Vision: From the Life of Hildegard Von Bingen
The mystic-nun’s story takes a serious look at a tempestuous life
Margarethe von Trotta — one of the founding mothers of the New German Cinema of the 1970s, colleague of Werner Herzog and Wim Wenders, director of the fiery feminist drama “The Lost Honor of Katharina Blum’’ (1975) — hasn’t been heard from much in these parts lately. “Vision’’ is only the third of her movies in the last quarter century to get a US release (2003’s “Rosenstrasse’’ and 1995’s “The Promise’’ were the others), but it’s good enough to make you curious about what we’ve been missing.
Subtitled “From the Life of Hildegard Von Bingen,’’ “Vision’’ is a gorgeously filmed, surprisingly tough-minded portrait of the 12th-century Benedictine nun, scholar, mystic, and composer. Von Bingen (1098—1179) gained renewed popularity in the 1990s when recordings of her medieval plainsong started popping up on classical radio and in New Age coffee shops, but the director is more interested in the character’s status as an unsung feminist pioneer.
The German actress Barbara Sukowa (“Lola,’’ “Zentropa’’) plays von Bingen and she’s the right woman for the job, with a natural imperiousness and blue laser-beam eyes that can reduce the unworthy to a scorch mark. Raised from the age of 8 in the monastery at Disibodenberg, von Bingen early on butts heads with the abbot (Alexander Held), who worships political advancement more than God.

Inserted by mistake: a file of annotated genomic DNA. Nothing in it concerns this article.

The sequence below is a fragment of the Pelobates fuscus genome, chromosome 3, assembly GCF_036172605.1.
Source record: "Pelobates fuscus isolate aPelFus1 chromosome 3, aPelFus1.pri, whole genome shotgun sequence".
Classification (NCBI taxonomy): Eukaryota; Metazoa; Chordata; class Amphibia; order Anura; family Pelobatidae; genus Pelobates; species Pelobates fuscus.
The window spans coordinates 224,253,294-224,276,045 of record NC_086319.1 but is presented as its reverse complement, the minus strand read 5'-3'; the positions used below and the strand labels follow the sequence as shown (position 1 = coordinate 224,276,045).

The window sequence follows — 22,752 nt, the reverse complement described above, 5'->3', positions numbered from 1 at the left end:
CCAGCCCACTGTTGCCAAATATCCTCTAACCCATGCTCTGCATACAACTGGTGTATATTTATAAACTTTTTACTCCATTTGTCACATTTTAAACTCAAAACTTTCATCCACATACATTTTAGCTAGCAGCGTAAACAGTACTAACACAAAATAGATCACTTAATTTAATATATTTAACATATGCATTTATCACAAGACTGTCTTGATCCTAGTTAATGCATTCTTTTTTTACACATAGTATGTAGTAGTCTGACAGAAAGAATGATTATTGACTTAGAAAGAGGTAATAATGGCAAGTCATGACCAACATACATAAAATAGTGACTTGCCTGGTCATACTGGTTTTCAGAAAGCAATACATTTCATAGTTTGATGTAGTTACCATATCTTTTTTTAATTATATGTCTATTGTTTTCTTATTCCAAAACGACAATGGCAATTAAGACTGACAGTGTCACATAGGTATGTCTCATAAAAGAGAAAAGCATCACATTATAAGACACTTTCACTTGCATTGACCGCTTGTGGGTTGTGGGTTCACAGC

Hildegard worships God through nature — she becomes famed for her knowledge of the healing properties of plants and minerals — but it’s her ecstatic heavenly visions, the Lord speaking to her in bursts of light, that make her a rock star for the Middle Ages. Defying the male-dominated hierarchy, she founds her own monastery at Rupertsberg and becomes known as the “Sybil of the Rhine,’’ attracting heavy-breathing groupies like the teenage noblewoman-turned-nun Richardis von Stade (Hannah Herzsprung).
“Vision’’ dramatizes von Bingen’s accomplishments with a smooth sense of purpose that never turns slick; at the same time, it’s a melodrama about a brilliant, stubborn woman who comes to believe too much in her own earthly power. The climactic scenes, in which an aging Hildegard is undone by her acolyte’s betrayal, are as tempestuous as any high-end soap opera, and they hint at the repressed eroticism that can give religious faith a fearful intensity.
“Vision’’ is mature moviemaking in the best sense: Filmed with gracious stateliness, it’s an offering by two powerful female artists, von Trotta and Sukowa, to a historical third. Better yet, the movie’s aware of all the complexities that can raise up and bring down a willful woman in a world of men. Somewhere Bette Davis is smiling.